To the right of the main hall is small shrine dedicated, to what looks to be, lady Seonmyo. A painting of her is situated inside this hall. To the right of this hall is a large sized pagoda that stands over five metres tall. The pagoda was built sometime in the United Silla Period. Up the hill, just past the pagoda, a trail leads to two separate compound areas. The trail that forks to the right has a single shrine hall, Josa-dang, which is dedicated to the temple’s founding monk, Uisang. This hall is the second oldest hall at the temple; it dates back to 1490.There is a statue of monk Uisang in the centre, with a highly unique painting of his life behind the statue. To the left is another guardian painting. Flanking the statue of Uisang are three other paintings of famous monks. In front of these monks are various depictions of guardians protecting the monks from evil spirits. And on the path that forks to the left, this trail leads you to an area that houses three temple halls. The small one to the far right is unknown; however, the larger one in the centre is called Nahan-jeon and is dedicated to the disciples of the Buddha. The building to the left is Jain-dang. Inside are housed three ancient stone statues. The one in the centre is the Historical Buddha, Seokgamoni-bul. The flanking figures are similar in design and they depict Birojana-bul (The Buddha of Cosmic Light). These two Birojana-bul statues were first located in a ruined temple near Buseoksa Temple, and they were thought to be made in the 9th century as a result of their design that was prevalent at the time.

As you descend down the hill and make your way through the main hall courtyard, you’ll notice a beautiful stone lantern that dates back to the middle of the 9th century. Past this lantern, and to the left of the main hall, is a gathering of rocks to which the temple gets its name. Adjacent to these rocks is a shrine set up to Seokgamoni-bul (The Historical Buddha). Down the cobble-stoned walkway, and past some of the most well-manicured grounds at any temple I’ve visited, you’ll see the hall dedicated to the three Shamanistic gods: San shin, Chilseong, and Naban Jonja. Beside this hall is the residence of the head-monk at Buseoksa Temple. Just down the hill, you’ll come to the compact bell pavilion at the temple, which houses a beautiful, but modest, temple bell.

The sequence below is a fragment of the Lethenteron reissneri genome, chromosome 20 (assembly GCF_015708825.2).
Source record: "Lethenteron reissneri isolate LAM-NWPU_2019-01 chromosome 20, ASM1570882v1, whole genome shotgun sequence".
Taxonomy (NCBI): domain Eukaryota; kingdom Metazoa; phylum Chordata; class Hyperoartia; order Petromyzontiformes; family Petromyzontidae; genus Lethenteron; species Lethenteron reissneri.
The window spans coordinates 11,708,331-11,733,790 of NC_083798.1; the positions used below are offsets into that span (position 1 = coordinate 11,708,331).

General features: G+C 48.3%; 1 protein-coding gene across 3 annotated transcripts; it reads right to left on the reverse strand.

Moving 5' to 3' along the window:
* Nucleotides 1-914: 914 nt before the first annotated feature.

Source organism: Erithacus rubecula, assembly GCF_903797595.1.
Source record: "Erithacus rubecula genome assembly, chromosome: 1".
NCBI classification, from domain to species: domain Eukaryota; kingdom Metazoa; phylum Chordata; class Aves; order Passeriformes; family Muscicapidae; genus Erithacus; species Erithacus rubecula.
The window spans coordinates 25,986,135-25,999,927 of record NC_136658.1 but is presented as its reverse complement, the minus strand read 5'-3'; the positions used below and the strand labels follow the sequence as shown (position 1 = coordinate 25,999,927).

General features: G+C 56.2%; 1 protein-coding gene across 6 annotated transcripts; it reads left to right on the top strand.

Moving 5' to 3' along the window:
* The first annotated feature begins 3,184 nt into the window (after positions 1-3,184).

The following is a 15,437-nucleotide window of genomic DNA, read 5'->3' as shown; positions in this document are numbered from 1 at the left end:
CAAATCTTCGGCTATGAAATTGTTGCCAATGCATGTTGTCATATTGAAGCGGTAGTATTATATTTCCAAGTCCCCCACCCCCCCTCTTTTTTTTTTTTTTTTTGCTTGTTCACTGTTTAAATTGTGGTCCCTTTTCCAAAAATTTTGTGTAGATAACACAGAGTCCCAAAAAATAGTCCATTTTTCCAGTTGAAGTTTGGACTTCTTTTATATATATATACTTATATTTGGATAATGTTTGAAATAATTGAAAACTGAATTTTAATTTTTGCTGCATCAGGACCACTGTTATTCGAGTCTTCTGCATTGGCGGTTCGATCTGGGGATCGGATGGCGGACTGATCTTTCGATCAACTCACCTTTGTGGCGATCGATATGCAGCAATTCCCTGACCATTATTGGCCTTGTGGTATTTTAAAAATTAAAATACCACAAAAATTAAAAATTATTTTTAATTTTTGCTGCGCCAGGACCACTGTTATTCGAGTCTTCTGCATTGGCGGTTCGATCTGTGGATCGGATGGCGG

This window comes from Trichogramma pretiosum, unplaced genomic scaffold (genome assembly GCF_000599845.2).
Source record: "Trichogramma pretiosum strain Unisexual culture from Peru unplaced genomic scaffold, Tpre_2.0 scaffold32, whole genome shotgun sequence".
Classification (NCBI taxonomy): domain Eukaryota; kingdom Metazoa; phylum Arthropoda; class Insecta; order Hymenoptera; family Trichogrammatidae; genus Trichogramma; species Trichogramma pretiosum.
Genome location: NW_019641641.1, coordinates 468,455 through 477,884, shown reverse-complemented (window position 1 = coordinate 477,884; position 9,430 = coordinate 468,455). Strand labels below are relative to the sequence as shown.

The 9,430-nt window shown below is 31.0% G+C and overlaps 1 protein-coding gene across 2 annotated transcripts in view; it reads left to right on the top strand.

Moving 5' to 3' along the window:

Admission to the temple is 1,200 won, which is very, very reasonable for a temple like this one.

HOW TO GET THERE: Buseoksa Temple in Yeongju, Gyeongsangbuk-do is definitely one of the more difficult temples to get to just because of where it’s situated. It’s not really located near any major city like Seoul, Busan, or Daegu. First, you’ll have to get to Yeongju from wherever it is that you’re located. From Yeongju, you can get to Buseoksa Temple by catching a city bus from opposite the Yeongju Intercity Bus Terminal. Catch bus number 55 bound for Buseoksa Temple. The bus ride takes about 50 minutes. Or if you get off in Punggi Station, you can catch a bus from Punggi Station bound for Buseoksa Temple. It takes about 30 minutes; either that, or you can splurge and take a taxi from the station. This ride will only take you between 20 to 25 minutes depending on traffic (which is almost non-existent).

View 부석사 in a larger map

OVERALL RATING: 9.5/10. This temple rates so highly for several reasons. The number one reason, however, is the main hall, Muryangsu-jeon, which dates back to 1376 and is the country’s second oldest wooden structure. The temple is situated on perhaps the most beautifully maintained temple grounds in all of Korea. Lastly, there are numerous halls and structures to see to keep you busy for quite some time like the Nahan-jeon hall on the hill and the Anyangnu Pavilion that you pass under to gain access to the temple’s main courtyard. The only drawback, and why the temple doesn’t rate a perfect 10 out of 10, is that it can be really hard to get to. Other than that, I highly recommend that you take the time to visit this little visited temple by foreign tourists.

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A look up from the lower terrace at Beomjonggak Pavilion.
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One of the twin pagodas that dates back to the Late Silla Period.
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A better look up at Beomjonggak Pavilion.
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Inside the Beomjonggak Pavilion are housed the wooden gong and drum.
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To the right of Beomjonggak Pavilion is the Jijang-jeon Hall dedicated to Jijang-bosal (The Bodhisattva of the Afterlife).
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On one of the exterior walls is a painting dedicated to the Dragon Ship of Wisdom.
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Inside, adorning the altar, is a statue of Jijang-bosal without his 10 Kings.
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A look up at Anyangnu Pavilion from Beomjonggak Pavilion.
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The walk up to Anyangnu Pavilion.
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A look up at the main hall, Muryangsu-jeon, through Anyangnu Pavilion.
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A better look at Muryangsu-jeon. The main hall is the second oldest wooden structure in all of Korea, and it dates back to 1376.